I’ve recently written a blog post enumerating several ideas for improving Rust’s RFC process. The post contains three separate (but interdependent) proposal sketches, which I’m eager for feedback and discussion on. I’m carving out each proposal as a standalone thread here on internals.
At the heart of Rust’s open development is the RFC process. Every major change to the language, compiler, core libraries, tooling, and policy go through an RFC writeup and consensus-building process. The process served us incredibly well in clarifying our technical direction on the road to 1.0, and has continued to be highly active since then, with on average about 2 RFCs merged every week.
But it’s not all roses. There’s been a growing sense among both Rust leadership and the broader community that the RFC process needs some further refinement as we continue to grow the community. I want to lay out my view of the problems and sketch some possible solutions, based on extensive discussion and brainstorming with many others on the team.
Each idea operates at a different scale (from big-picture to low-level mechanics), but they are intended to fit together into a whole; each one supports the others. Ultimately, these should result in a single RFC, but in the meantime I’ll start a discuss thread for each proposal.
There is a clear common theme to all of the problems I want to raise: communication. We need to find ways to better scale up lines of communication around the RFC process, and for Rust core development in general. There is also a cross-cutting concern: a need to increase our focus on mentoring and the path to team membership. @wycats has a great saying about measuring the health of the team structure:
Being a very active contributor who is not yet on a subteam should feel very close to actually being on that subteam.
Shooting for such a state of affairs has many benefits, not least of which is increasing the scalability of our community.
This thread is for the “RFC staging” part of the proposal.
Proposal: RFC staging
RFCs are hard to keep up with in part because reading a full design – and all the commentary around it – can be a lot of work, and there tend to be a large number of active RFCs in flight at any time. RFC discussions are often hard to follow, due to the overwhelming number of comments, sometimes stretching over multiple forums. Naturally, this problem is exacerbated by "controversial" RFCs, which is where we most need broad input and careful discussion. It can also be hard to track RFCs that are in some sense “competing” (offering alternative proposals for a common problem), or to correlate discussion between the discuss forum and github.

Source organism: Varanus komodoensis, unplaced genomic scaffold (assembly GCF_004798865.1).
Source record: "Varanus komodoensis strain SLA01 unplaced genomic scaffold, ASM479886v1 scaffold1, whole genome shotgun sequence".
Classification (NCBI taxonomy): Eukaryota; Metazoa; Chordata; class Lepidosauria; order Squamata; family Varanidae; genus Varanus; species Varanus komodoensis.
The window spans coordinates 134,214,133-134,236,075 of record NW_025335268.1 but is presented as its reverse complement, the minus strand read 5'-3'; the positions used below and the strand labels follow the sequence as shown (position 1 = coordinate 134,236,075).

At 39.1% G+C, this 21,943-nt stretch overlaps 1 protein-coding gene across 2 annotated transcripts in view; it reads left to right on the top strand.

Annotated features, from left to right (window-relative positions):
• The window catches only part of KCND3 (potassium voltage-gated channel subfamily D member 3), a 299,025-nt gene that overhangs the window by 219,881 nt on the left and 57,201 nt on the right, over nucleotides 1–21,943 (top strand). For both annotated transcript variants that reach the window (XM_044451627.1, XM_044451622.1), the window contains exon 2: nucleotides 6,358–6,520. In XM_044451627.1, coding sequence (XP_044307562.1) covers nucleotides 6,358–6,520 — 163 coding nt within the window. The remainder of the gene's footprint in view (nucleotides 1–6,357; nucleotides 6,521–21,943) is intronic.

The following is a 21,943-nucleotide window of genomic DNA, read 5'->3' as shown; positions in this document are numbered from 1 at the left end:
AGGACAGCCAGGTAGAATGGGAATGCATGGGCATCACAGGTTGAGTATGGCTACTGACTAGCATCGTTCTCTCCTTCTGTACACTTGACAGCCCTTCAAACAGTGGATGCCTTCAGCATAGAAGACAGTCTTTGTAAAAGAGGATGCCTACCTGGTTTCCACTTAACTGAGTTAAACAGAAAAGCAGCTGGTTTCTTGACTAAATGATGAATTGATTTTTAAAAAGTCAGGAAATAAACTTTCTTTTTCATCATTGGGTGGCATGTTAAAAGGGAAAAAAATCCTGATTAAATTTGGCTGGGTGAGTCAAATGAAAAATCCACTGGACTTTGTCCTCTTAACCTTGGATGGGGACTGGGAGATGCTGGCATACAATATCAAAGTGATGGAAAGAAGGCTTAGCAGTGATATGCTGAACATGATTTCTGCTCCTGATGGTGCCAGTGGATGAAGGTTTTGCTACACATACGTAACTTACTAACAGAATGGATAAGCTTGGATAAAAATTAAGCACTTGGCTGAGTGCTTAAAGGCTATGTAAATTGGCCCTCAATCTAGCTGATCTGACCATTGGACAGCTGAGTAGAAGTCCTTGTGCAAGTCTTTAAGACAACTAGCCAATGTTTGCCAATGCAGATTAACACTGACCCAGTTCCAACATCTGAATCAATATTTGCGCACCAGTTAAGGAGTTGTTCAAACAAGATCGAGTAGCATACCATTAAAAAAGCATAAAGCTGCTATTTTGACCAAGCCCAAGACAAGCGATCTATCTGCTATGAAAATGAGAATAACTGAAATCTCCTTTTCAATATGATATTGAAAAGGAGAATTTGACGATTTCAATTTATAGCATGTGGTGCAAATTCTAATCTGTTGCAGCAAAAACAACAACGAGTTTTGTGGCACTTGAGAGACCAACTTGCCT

It’s also problematic to start off with a full proposal. What we really want is to get the community on the same page first about the importance of the problem being solved, and then to proceed to the design phase, perhaps considering multiple competing designs.
Finally, RFCs are sometimes closed as “postponed”, but ideally that should not simply terminate the discussion; instead, the discussion should simply continue elsewhere, or somehow be marked as being at a different stage.
Idea: introduce stages into the RFC process, including one for reaching consensus on motivation prior to considering a design.
Idea: move the focus away from an RFC PR as the primary venue for RFC discussion.
Put differently, the idea is to orient the RFC process around problems first, and solutions second.
The rough phases I have in mind are:
- Problem consensus
- RFC drafting
- RFC PR(s)
- RFC merged
Concretely, what this would look like is having some venue for tracking the problems we might want to solve, perhaps a revamped version of the RFC issue tracker. Whatever this venue is, it would track the progression through all of the phases. Let’s call this venue the “Problem Tracker”.
Phase 1: Problem consensus. The initial discussion is essentially about reaching consensus on the motivation section of an RFC, which should include examples and make a compelling case that solving the problem is important enough to warrant expending energy and potential complexity. The subteam would sign off on that motivation, at which point there is some level of commitment to solve the problem. That puts the focus where it should be – solving problems – and should make it much easier for subteam members to engage early on in the RFC lifecycle.